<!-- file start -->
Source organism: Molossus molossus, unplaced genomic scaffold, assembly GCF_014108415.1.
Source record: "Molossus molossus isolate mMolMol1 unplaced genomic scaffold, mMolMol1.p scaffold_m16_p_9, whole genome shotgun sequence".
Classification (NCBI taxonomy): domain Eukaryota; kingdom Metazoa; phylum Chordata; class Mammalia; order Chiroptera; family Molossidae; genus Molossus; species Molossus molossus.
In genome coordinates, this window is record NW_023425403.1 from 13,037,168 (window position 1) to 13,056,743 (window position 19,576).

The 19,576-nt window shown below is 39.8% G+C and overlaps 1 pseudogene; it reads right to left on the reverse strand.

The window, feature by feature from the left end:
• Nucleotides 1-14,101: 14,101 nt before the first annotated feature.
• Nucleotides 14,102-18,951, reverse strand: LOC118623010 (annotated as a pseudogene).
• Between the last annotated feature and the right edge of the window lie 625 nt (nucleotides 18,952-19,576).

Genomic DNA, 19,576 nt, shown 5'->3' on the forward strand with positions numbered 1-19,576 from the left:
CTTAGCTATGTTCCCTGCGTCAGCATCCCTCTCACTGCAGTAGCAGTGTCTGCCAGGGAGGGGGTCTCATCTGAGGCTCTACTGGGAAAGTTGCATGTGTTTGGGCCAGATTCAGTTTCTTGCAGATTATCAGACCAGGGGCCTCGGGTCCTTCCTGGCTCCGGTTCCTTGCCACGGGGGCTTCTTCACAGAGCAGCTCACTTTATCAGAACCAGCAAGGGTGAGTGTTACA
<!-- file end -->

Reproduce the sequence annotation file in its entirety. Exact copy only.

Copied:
Source organism: Molossus molossus, unplaced genomic scaffold, assembly GCF_014108415.1.
Source record: "Molossus molossus isolate mMolMol1 unplaced genomic scaffold, mMolMol1.p scaffold_m16_p_9, whole genome shotgun sequence".
Classification (NCBI taxonomy): domain Eukaryota; kingdom Metazoa; phylum Chordata; class Mammalia; order Chiroptera; family Molossidae; genus Molossus; species Molossus molossus.
In genome coordinates, this window is record NW_023425403.1 from 13,037,168 (window position 1) to 13,056,743 (window position 19,576).

The 19,576-nt window shown below is 39.8% G+C and overlaps 1 pseudogene; it reads right to left on the reverse strand.

The window, feature by feature from the left end:
• Nucleotides 1-14,101: 14,101 nt before the first annotated feature.
• Nucleotides 14,102-18,951, reverse strand: LOC118623010 (annotated as a pseudogene).
• Between the last annotated feature and the right edge of the window lie 625 nt (nucleotides 18,952-19,576).

Genomic DNA, 19,576 nt, shown 5'->3' on the forward strand with positions numbered 1-19,576 from the left:
CTTAGCTATGTTCCCTGCGTCAGCATCCCTCTCACTGCAGTAGCAGTGTCTGCCAGGGAGGGGGTCTCATCTGAGGCTCTACTGGGAAAGTTGCATGTGTTTGGGCCAGATTCAGTTTCTTGCAGATTATCAGACCAGGGGCCTCGGGTCCTTCCTGGCTCCGGTTCCTTGCCACGGGGGCTTCTTCACAGAGCAGCTCACTTTATCAGAACCAGCAAGGGTGAGTGTTACA